So how do we design online portraiture to be complete, informative, and credible? In Irving Goffman's words, a person gives an expression, and gives off an impression. A user's self-representation should be considered because a user will want to speak his/her peace. Also, a user's self-representation is often informative to the audience because it informs them about a user's potential goals. However, we should also design for components of portraiture not easily manipulated by the subject -- the impression given off. For example, a user's browsing history, a purchasing history, messaging statistics, a user's membership and participation in online forums. Not that these histories can't be manipulated, because even Goffman concedes that impressions given off can be manipulated to some extent, but histories in general are not economic to fake because they are so elaborate and take so much effort to fabricate. Thus, these online histories correspond to something between a conventional signal and assessment signal. A third important aspect of portraiture is the audience. In the online portraiture, there is a particular opportunity to explicitly incorporate the feedback of the audience into the portrait. For example, Friendster allows friends to post testimonials (albeit, filtered by the subject) for the user, and these become a part of the online portrait. Also, ebay users are subject to uneditable feedback about them by users who have interacted with them in the past. The audience component of a portraiture could be particularly credible and informative because it is more or less foolproof.

What might such an online portraiture look like? AIM Profiles is a good example of user self-representation in portraiture. Lifelines is a good example of the role of histories in portraiture. And ebay's feedback is a good example of audience input in portraiture. But can we combine self-representation, histories, and audience-input into a single portrait? If we could do so, we should illustrate the contrasts between self-representation, history-representation, and audience-representation, because it is reputatibility and credibility that are central information goals of the audience. Something like a Friendster profile page achieves all three goals. The majority of the profile consists of a user's self-representation. If a user portrays himself as popular, the audience can verify the information to some extent by examining the user's friend-count or testimonial-count. The content of the testimonials can be thought of as audience-input, and either confirm or call into question a user's self-portrayal. It would be neat to bubble up more statistics about a user, such as the people he has messaged, or the number of testimonials he has written, or the number of friend requests he has initiated versus accepted. However, privacy issues often provide hard constraints on the contents of the online portrait.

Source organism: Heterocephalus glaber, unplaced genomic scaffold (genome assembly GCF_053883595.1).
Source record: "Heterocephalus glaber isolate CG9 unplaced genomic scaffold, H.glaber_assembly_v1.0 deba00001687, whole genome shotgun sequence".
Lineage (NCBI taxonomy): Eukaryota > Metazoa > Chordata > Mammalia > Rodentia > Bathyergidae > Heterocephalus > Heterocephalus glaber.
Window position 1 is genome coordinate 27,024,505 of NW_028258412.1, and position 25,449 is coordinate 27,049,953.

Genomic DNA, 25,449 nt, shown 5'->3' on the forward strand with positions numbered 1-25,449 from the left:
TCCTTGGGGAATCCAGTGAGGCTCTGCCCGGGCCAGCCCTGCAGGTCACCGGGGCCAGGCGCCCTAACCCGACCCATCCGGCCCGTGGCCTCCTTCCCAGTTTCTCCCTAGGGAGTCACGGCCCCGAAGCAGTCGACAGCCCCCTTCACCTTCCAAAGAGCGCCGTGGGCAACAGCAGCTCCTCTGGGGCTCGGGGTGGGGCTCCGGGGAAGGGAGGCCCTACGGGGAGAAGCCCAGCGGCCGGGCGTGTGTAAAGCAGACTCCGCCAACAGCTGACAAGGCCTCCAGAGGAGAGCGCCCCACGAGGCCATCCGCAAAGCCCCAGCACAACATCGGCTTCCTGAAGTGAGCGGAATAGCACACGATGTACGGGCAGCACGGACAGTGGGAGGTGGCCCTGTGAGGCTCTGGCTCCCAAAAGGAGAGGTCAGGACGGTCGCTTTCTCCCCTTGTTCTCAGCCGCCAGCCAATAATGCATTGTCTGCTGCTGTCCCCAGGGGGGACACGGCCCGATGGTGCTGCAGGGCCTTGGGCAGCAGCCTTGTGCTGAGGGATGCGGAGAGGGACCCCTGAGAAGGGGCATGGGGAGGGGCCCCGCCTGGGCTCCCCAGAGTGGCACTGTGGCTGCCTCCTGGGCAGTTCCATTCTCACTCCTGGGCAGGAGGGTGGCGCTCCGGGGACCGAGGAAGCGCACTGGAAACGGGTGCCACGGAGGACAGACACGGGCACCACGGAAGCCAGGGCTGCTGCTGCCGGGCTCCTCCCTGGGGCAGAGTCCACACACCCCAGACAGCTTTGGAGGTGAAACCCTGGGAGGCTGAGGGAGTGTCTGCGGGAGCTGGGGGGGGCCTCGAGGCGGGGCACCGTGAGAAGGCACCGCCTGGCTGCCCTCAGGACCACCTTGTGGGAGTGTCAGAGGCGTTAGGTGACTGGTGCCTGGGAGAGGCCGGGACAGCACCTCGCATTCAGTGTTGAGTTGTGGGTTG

A Sketch of An Interactive Affective Portrait

I have sketched an interactive portrait that can be generated from any text-based online forum. I have often found that "profiles" constitute an overly general portrait of a person, not necessarily in terms of attributes important to a particular person so much as attributes that are generic enough to accomodate all users. My hope for an interactive portrait is partially justified by my work in the linguistic modeling of personal attitudes from the text of online forums. (cf. What Would They Think?) In this work, computational models of a person's atittudes were automatically generated from a history of a person's participation in an online forum, or a history of posts to a weblog. This models powered a digital persona that could react to typed text by being aroused, showing pleasure and displeasure, and showing confidence or weakness. In my opinion, learning about a person through interaction rather than by viewing a static representation allows more information to be conveyed in a more just-in-time manner. I'd like to think of not one, but three faces for each interactive portraiture. The "impressed" face is a digital persona derived from the history of a person's expressed atittudes in an online forum. The "expressed" face is a digital persona that can be programmed by a person, and is thus a self-representation. The external "face" relates how a whole community feels about a person expressing a particular topic. In the above sketch, Seymour Papert claims to be quite postive and aroused by "LOGO." However, this is inconsistent with the history of how he has talked about LOGO (impressed), in which he has never seemed very excited about it (represented by the darkened face). Finally, the community that Seymour is in has always reacted quite favorably and excitedly about Seymour on the topic of "LOGO". The hope is that the juxtaposition of these three representations will help to inform the audience about the consistency between what Seymour presents himself to be (expressed), what he has been in the past (impressed), and how others have perceived him to be (external), thus helping the audience decide Seymour's reputability.

 

 

                                                                           

H U G O . . L I U ...
PH.D. CANDIDATE, MEDIA ARTS & SCI.
RESEARCH ASSISTANT, MIT MEDIA LAB
interactive experience group

commonsense computing group
counter intelligence
hugo at media dot mit dot edu